Cal Lamore: I’d agree with Liam that we always talked about doing a project just the two of us. When Liam floated the idea of these songs, I was just like, “yeah, let’s get together for a day and do it.” The pandemic just seemed to feed into the desire to make something and put it out there. At a time everything seemed—and does seem—hopeless, people are still making art, working, and trying to maintain their lives. Liam’s really the only friend I’ve spent any time with since March. And doing something “productive” together seemed of great value.

Tone Madison: How much of the material on Soot came after the project was solidified and how much of it had predated the band’s conception?

Liam Casey: Almost all the songs were mostly constructed by me before we solidified a plan to make a record. “Maelstrom” was actually a song I wrote two years ago for my band, Treatment. The vibe just didn’t work for us so I’ve just had this demo sitting around that I really loved. “III” “IV” “VI” are entirely improvised by Cal and I. The record was also mostly recorded live, with guitar and drums being tracked. So we kind of allowed ourselves to build the songs more while recording.

Cal Lamore: I had heard all the songs twice. We played though them so Liam could show me the chords and structure. And then the album really came together the day we recorded it. We’d do a few takes live—drums, guitar and vocals—until we got a keeper, then Liam would do overdubs. I then took the album home and recorded the bass and mixed it in my living room. I feel like Liam had been collecting the songs, and the idea of actually making a band/recording project out of it happened quickly.

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Tone Madison: Both of you have played music in your own respective projects for years. Were the tendencies you developed in those bands something you were conscious of in approaching the songwriting for this project?

Liam Casey: I would say you could probably draw similarities between this and other projects we’ve been in. It wasn’t necessarily something we were conscious of.

Cal Lamore: I agree that I don’t think we were consciously thinking about our other projects. Liam and I have such a large pool of overlapping influences that it just worked. And since we were both working in different roles musically, with Liam doing basically all the songwriting and singing and myself on drums and bass, I think we naturally pulled from some influences that may not be so apparent in our other bands.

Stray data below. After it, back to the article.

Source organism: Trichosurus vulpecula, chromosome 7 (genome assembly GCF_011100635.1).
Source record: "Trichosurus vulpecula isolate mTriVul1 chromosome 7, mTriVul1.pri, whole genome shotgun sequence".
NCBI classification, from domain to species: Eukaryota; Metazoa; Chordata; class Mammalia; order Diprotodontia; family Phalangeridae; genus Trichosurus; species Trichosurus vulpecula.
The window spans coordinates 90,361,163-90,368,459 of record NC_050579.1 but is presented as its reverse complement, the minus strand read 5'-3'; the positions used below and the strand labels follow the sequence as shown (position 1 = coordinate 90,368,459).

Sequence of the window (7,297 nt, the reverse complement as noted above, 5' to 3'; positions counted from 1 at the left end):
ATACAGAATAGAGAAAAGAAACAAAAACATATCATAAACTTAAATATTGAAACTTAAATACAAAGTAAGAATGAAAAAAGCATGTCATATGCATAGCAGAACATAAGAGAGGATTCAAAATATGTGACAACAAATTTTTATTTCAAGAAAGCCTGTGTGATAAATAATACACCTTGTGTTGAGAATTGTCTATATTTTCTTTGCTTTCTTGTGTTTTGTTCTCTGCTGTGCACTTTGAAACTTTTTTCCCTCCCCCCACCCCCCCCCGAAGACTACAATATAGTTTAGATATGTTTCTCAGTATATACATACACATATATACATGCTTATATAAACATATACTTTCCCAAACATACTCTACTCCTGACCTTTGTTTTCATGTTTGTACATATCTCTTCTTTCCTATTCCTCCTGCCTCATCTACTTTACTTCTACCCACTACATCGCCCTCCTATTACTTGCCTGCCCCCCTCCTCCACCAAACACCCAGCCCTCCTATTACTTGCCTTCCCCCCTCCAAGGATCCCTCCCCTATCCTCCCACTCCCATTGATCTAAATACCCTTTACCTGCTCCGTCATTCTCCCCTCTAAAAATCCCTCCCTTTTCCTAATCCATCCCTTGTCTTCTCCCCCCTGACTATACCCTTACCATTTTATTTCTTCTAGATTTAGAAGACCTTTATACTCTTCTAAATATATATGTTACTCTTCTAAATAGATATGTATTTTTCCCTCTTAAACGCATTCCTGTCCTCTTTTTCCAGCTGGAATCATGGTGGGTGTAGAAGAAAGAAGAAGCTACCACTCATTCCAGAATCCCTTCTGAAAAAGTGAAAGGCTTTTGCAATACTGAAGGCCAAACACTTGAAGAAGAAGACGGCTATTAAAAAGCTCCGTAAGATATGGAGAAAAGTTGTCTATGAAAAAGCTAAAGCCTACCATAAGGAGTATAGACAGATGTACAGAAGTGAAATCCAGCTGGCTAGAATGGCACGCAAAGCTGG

Tone Madison: Collectively, this record feels like an accurate reflection of the wide-reaching anxiety 2020’s managed to make all but omnipresent, yet Soot still manages to hit these notes of catharsis. Did you find leaning into that uncertainty to be freeing or was sitting with some of these concepts a little more mentally taxing?

Liam Casey: Yeah, I would say it was freeing. It felt good to put it out. I heard someone use the phrase “pandemic angst” recently. That’s kind of the vibe behind the record. I suppose there were a few songs I had to re-assess because of the content in them. I definitely wanted to capture the way I’ve been feeling about certain things while being both subtle and direct. It wasn’t taxing though. It felt like a music workout and it was so rewarding and fun.

Cal Lamore: Yeah, freeing for sure. Like I mentioned earlier, it just felt good to make something and put it out there. Especially when it feels simultaneously like everything and nothing matters, it’s as good a time as any to make a record in a shed. And I’m such a fan of what Liam makes, it was really great to work on together.

Tone Madison: What drew you to the Milwaukee Freedom Fund as the beneficiary for this release?

Liam Casey: While I was waiting for Cal to finish mixing, the shooting of Jacob Blake happened in Kenosha. I had been talking to my friend a lot, who is also an artist, and she had been selling commissions to donate to BLM causes. I thought that was a great way to do it when you have little money. I wanted to donate to something that was benefiting protestors being jailed in Kenosha and had seen that the Milwaukee Freedom Fund was exactly that.